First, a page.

Choosing a time frame that aligns with your investment horizon is critical—for a number of reasons. If you are a longer-term investor with a 1- to 10-year time horizon, for instance, looking at an intraday or 1-week chart wouldn’t make much sense. Instead, you might choose to look at a 5- or 10-year chart so that you can get a broader sense of the long-term trend that more closely aligns with your investment time horizon. Alternatively, if you are thinking about a short-term momentum trade, for example, a multi-year chart would probably not be appropriate.
A potential solution is to look at multiple time frames all at once. In Active Trader Pro®, you can easily open up 4 windows in a single screen. If you were employing a sector rotation strategy, for instance, you might choose to look at 3- and 6-month time frames to get a sense of the shorter-term trends, as well as 1- and 5-year windows to evaluate the longer-term trends.
As previously mentioned, your investment horizon should be the primary time frame of your analysis. However, looking at different time frames can help you understand the whole picture.
2. Select the type of chart
Common charts are line charts or open-high-low-close charts (OHLC charts). OHLC charts are more commonly referred to as bar charts. On Fidelity.com, OHLC charts are the default option. You can adjust the chart per your preference (see the chart below).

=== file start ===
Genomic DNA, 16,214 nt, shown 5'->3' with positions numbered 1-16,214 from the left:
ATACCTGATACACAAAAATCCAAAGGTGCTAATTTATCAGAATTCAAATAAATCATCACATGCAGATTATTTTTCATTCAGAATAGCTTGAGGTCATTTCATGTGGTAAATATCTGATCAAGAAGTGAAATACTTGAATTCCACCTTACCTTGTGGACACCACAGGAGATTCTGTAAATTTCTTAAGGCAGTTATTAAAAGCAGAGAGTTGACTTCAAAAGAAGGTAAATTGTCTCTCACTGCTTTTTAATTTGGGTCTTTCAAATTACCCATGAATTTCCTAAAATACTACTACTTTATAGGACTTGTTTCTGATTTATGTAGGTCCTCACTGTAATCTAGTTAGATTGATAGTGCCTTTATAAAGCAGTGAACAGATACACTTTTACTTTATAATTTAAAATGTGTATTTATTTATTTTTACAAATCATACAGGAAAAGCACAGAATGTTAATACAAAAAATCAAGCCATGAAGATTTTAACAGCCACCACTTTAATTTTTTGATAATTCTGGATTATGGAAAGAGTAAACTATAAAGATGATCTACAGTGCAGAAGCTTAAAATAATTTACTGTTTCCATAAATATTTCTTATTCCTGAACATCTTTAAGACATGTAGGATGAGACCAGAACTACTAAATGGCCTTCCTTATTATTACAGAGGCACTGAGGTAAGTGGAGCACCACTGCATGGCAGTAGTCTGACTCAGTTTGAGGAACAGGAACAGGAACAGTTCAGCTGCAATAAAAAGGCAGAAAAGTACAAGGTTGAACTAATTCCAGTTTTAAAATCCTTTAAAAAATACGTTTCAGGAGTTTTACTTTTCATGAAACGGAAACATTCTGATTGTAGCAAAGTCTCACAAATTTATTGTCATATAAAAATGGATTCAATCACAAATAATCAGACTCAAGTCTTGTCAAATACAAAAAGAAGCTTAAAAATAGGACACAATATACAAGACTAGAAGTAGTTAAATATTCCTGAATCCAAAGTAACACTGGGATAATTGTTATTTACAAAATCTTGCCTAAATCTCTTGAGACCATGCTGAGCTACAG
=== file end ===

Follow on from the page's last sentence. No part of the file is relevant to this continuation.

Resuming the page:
Each plot on an OHLC chart shows 4 pieces of price information, whereas a line chart—which is the most simplistic type of chart—plots just closing prices and connects each plot with a line.
On Fidelity.com, if you click Settings above the chart, it will allow you to change to a "mountain" or "candlestick" chart, in addition to an OHLC chart and a line chart. A mountain chart is similar to a line chart, with the exception that the area underneath each plot is shaded in, intending to help show trends more clearly. A mountain chart is not commonly used.